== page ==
* pricey moat: the hyperscalers keep reinvesting monopoly-margin-driven profits to be even more untouchable. $T corp building their own chips, HA, etc., layers. It's tough for a YC startup to decide to compete w/ AWS head-on - hw/sw codesign takes a lot of time & $, and getting even just sw would be hard. it took huge amounts of VC $ for snowflake/databricks to get where they are, and yet, it still probably doesn't make sense for them to compete w/ AWS/gcp/az via custom hw etc. (TPUs ..), vs. riding commodity hpc (e.g., databricks achieving its AI vision by reselling GPU hw/sw controlled by Nvidia+Google, unlike their past control of Spark). IBM buying redhat gives a sense of how hard it is to buy in at this point.
You have to keep in mind that the natural outcome of capitalism is to create a forsaken hellscape of competition where individual companies struggle to make margins good enough to survive.
In this case, the truism is to commoditize your complement. Companies have an incentive to push as much capitalism as they can into things they don't make money on, and keep the capitalism away from their main products as long as they can.
So eg Google don't want to commoditize maps, because they're happy having a monopoly on mapping services. Google's competitors want to commoditize maps, because by doing so they undercut Google and make their own cloud service / phone OS / office suite / other all-encompassing orwellian service more competitive.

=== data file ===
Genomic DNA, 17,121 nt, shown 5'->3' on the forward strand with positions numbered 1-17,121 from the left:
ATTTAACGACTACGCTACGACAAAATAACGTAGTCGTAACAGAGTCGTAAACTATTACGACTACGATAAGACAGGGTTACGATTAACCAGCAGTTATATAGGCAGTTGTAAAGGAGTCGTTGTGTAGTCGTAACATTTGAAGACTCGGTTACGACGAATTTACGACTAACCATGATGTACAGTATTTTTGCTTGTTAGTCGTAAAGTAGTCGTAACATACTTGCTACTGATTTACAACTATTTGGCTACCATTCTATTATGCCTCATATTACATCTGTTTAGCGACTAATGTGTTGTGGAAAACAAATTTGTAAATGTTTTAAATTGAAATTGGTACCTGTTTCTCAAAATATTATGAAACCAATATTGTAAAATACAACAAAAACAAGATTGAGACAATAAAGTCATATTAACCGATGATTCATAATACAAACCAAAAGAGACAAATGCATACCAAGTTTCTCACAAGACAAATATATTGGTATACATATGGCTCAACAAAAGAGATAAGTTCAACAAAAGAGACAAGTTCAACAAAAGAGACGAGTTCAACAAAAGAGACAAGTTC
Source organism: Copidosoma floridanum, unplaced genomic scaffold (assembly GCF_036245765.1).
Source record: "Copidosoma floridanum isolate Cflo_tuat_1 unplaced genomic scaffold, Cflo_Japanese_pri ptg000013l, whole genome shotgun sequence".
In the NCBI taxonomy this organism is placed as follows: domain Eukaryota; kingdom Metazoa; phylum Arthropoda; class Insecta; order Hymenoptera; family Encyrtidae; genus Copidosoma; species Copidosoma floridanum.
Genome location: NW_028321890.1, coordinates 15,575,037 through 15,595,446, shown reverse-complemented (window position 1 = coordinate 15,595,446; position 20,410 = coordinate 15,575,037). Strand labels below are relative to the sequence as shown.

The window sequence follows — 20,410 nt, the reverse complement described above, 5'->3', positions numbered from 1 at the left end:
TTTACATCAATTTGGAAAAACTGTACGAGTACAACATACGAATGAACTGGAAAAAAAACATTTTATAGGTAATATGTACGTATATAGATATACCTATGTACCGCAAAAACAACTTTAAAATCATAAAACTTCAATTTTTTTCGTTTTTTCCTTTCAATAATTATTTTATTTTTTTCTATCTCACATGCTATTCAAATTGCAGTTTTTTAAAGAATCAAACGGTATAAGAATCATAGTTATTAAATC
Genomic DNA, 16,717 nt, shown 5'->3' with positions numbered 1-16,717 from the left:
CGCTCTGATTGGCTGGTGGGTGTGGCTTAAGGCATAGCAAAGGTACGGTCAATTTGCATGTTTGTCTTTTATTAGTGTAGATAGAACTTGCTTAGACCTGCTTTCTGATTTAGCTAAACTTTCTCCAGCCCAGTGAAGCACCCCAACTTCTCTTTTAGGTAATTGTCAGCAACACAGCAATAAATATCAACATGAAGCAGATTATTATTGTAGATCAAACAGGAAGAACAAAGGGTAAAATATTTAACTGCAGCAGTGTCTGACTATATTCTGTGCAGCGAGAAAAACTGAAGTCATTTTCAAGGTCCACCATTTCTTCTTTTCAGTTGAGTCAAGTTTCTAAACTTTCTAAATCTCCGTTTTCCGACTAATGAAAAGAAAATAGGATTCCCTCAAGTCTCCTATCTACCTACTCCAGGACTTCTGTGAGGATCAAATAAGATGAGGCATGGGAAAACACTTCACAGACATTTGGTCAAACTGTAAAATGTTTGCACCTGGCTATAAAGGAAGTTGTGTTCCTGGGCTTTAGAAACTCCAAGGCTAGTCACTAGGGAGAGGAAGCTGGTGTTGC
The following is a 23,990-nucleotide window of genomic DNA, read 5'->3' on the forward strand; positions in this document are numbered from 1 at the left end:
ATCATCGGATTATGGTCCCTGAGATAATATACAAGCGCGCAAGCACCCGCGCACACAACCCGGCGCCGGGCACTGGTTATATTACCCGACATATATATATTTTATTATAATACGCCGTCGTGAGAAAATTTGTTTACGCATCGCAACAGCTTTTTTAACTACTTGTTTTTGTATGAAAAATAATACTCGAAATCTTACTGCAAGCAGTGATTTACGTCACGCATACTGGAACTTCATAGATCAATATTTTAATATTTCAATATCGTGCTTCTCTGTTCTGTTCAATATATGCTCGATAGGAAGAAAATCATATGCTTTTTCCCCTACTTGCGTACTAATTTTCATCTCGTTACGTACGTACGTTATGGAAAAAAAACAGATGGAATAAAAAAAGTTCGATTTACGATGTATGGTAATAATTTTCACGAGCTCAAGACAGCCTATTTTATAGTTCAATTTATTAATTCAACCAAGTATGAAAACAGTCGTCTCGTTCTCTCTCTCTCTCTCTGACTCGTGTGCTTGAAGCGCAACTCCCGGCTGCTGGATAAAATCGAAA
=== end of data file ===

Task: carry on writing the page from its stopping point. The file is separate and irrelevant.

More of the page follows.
I would recommend that everyone read Joel's article first. Note that increase in demand means "the value to the consumers of each and every unit of your good increases" or "at each price more units will be sold" ... That is, demand curve shifts to the northeast. Which is different from an increase in quantity demanded in response to changes in the quantity demanded.
Note also that while we tend to think in terms of individual companies' products, the demand for the output of the entire industry tends to increase when the complements become cheaper.
A great example of this is indeed Windows. Glossing over the details (such as Epson's ESC/P etc), prior to Windows, you knew that if you wanted to produce hardcopies with bar charts etc, you knew you had to have printer that worked with Harvard Graphics. Post-Windows, you could make a printer and a driver for Windows and all software could use it. Which led to increase demand for both printers and software that uses printers. Harvard Graphics' real advantage was in being able to produce output on paper or physical slides. Once again, having Windows meant projectors could be used without worry that you needed to use a special version of the software with special support for the particular projector you had. That helped grow the projector industry and cut the hassle of having to have hard copies of the presentation (which you could not correct if you noticed a problem at the last moment).
So, when I read the linked post, I thought it is best to be avoided in favor of reading Joel's post again. Joel's post is not without flaws either:
> If you can run your software anywhere, that makes hardware more of a commodity. As hardware prices go down, the market expands, driving more demand for software (and leaving customers with extra money to spend on software which can now be more expensive.)
As an economist, I would have noted that it is not just that consumers have more money and an individual firm can extract more of it ... it is that as a result of a complementary good becoming cheaper, they value the thing you are selling more and therefore they are willing and able to spend more on the thing you (or other firms in your industry are selling).